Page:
I've gotta say it. I'm burned out. Of fifty recent diaries showing on my screen, some forty-five are another rant or roar about the shooting in Connecticut and how we have to adopt some kind of increased gun control NOW. Or about how shooting children is Evil, or Schizophrenic, and definitely not related to Asperger's or Autistic Spectrum disorder. I'm not going to get into why I find all of this predictable, boring, and completely missing the core causes of violence in a society that keeps the majority of its citizens as permanently stressed out as underfed rats in a very small cage. Instead, I went out on the web to see what ELSE was going on in the world today. If you're interested in knowing what happens outside of the bubble, follow over the orange humpie-thing for my discoveries . . .
1) The EPA has established 20% stronger limits on soot emissions. A recent court ruling required that EPA upgrade these limits in keeping with current scientific standards instead of maintaining rules going back to the 90's. With Obama's victory, the agency was empowered to choose a more stringent standard than it might otherwise have been forced to accept by a Republican Administration. [WAPO, here]
2) Both The Guardian and Mother Jones report that water flow in the Mississippi River has declined so drastically that water-borne transport may be halted entirely in 2 weeks. This of course would wreak havoc with the transportation of major commodities including both food and fuel for both domestic use and export. [see: The Guardian online]
3) It may have slipped by you here in North America, but North Korea has successfully launched a multi-stage satellite. The development of this technology, possibly assisted by Iranian allies, could mean nuclear delivery capacity to at least the US West coast in the near future. [Foreign Policy]
4) The EU, after much hemming and hawing and negotiation has formally agreed on joint banking regulation under the ECB. This is widely seen as preliminary to increasing "integration" of EU national powers and economies, but sources curiously downplay the effect that oversight based in the German-controlled ECB is going to have on the relatively free-wheeling London banking community that handles the majority of EU commercial transactions. [BBC, of course]
5) Bad news for those true computer-lovers who have continued to make use of antiquated equipment despite all the flashy new toys that have been introduced in the last two decades. LINUX developers have decided to stop supporting the Intel 386 chip (dating back to the 1980’s) in new software updates [Physics News]
6) South African hero Nelson Mandela has an operation to remove gallstones. [BBC]
7) Hugo Chavez of Venezuela is once more recovering satisfactorily from cancer surgery in Cuba, for now. This can't of course go on forever, as it is becoming obvious that it's only a matter of time until the feisty dictator succumbs, leaving Venezuela to the tender mercies of imperialist operatives and the IMF. [BBC]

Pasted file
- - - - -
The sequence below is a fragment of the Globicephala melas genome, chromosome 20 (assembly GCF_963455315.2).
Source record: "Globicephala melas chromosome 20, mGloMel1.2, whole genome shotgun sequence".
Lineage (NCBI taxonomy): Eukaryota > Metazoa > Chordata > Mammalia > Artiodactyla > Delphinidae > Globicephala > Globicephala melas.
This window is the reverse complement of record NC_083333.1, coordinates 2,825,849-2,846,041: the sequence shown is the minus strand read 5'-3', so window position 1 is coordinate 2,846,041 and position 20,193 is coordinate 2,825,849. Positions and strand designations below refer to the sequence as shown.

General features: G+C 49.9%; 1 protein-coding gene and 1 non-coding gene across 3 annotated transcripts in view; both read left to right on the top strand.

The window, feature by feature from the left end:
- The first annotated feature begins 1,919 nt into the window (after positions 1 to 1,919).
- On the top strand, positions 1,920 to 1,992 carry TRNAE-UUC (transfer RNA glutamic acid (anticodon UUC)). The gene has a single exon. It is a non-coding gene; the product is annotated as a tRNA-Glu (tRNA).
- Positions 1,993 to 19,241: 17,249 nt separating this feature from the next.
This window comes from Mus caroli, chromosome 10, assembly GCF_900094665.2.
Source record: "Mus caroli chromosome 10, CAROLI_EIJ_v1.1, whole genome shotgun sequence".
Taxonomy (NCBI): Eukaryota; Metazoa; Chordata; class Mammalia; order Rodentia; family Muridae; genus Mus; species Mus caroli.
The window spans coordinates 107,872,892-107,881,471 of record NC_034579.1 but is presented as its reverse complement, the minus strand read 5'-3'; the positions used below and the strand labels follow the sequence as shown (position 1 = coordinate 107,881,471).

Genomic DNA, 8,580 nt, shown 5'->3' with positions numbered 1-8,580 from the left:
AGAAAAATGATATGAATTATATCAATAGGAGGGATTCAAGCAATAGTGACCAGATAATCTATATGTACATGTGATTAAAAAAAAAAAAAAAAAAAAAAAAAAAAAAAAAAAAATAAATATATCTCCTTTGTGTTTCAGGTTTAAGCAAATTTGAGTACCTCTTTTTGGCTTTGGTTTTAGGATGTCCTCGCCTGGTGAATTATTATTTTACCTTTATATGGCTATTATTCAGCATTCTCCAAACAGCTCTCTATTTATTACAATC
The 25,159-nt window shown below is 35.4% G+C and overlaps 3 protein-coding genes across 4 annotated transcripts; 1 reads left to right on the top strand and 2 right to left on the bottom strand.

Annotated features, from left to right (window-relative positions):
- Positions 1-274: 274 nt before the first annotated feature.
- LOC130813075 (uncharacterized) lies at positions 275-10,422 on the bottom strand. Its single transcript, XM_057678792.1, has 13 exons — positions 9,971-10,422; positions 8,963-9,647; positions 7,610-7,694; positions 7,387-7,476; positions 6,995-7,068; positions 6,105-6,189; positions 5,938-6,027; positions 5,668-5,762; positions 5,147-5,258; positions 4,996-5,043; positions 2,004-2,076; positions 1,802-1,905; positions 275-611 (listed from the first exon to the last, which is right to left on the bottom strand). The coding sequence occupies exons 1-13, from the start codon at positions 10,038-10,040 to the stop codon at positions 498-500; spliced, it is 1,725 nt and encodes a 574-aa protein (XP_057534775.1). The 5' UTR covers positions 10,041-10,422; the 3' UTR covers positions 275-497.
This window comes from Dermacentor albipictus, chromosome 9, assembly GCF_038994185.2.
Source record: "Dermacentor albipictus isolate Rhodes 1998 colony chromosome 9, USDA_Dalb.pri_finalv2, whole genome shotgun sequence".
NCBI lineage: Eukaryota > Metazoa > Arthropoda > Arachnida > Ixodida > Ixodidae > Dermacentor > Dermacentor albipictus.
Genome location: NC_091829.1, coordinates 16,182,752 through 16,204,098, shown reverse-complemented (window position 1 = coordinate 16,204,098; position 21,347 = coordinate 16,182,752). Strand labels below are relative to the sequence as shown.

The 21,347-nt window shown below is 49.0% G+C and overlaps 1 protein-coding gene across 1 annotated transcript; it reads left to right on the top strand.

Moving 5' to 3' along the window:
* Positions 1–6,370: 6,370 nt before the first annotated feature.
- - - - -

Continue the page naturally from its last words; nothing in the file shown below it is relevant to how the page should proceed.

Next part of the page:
8) Egypt is in the process of a two-week, two step vote on a new constitution. If passed, it will regularize Egyptian democracy and provide some security for the way forward. It will also enshrine Sharia law and limit the civil rights of women and religious minorities.[BBC]
9) The UN Tribunal for Law of the Sea has ordered the release of an Argentine ship impounded by court order in Ghana in response to a suit by the vulture fund NML Capital, which was demanding repayment of Argentine debts pursuant to its 2002 sovereign default. This case sets a major precedent limiting the ability of vulture funds, which have purchased billions of dollars in defaulted sovereign debt, to force payment. The fund had been arguing that a warship constituted a physical asset of the debtor that it should be allowed to seize for non-payment.
10) BUSTED: New research shows what we all knew intuitively: that hedge funds manipulate the stock market to boost their reported returns [Physics News]. The practice of “market pumping” is economically significant and distorts investor behavior, contributing to inefficiency in the oh-so-perfect "free" stock markets.
11) According to a newly-published UCSF study, pelvic exams are frequently performed for reasons that are medically unjustified. Taken together with recent updates to the recommendation for annual Pap smears (not) by the American Cancer Society, this adds to questions as to just how many clinical tests which are routinely recommended for preventative purposes are unnecessary and even potentially harmful. Many doctors said they conduct the exam because patients expect it or because it ensures adequate compensation for routine gynecologic care (i.e., it gives them something to bill for). [Medical Xpress]
12) A trained dog has proven its ability to distinguish between hospital patients infected or not infected with “superbug” Clostridium difficile with a sensitivity of 83% and specificity of 98%. The use of a dog’s nose (technology dating to roughly 20,000 BCE) in making this determination could cut time required for testing from two days to ten minutes, at a fraction of the cost of modern high-tech diagnostic testing. [link].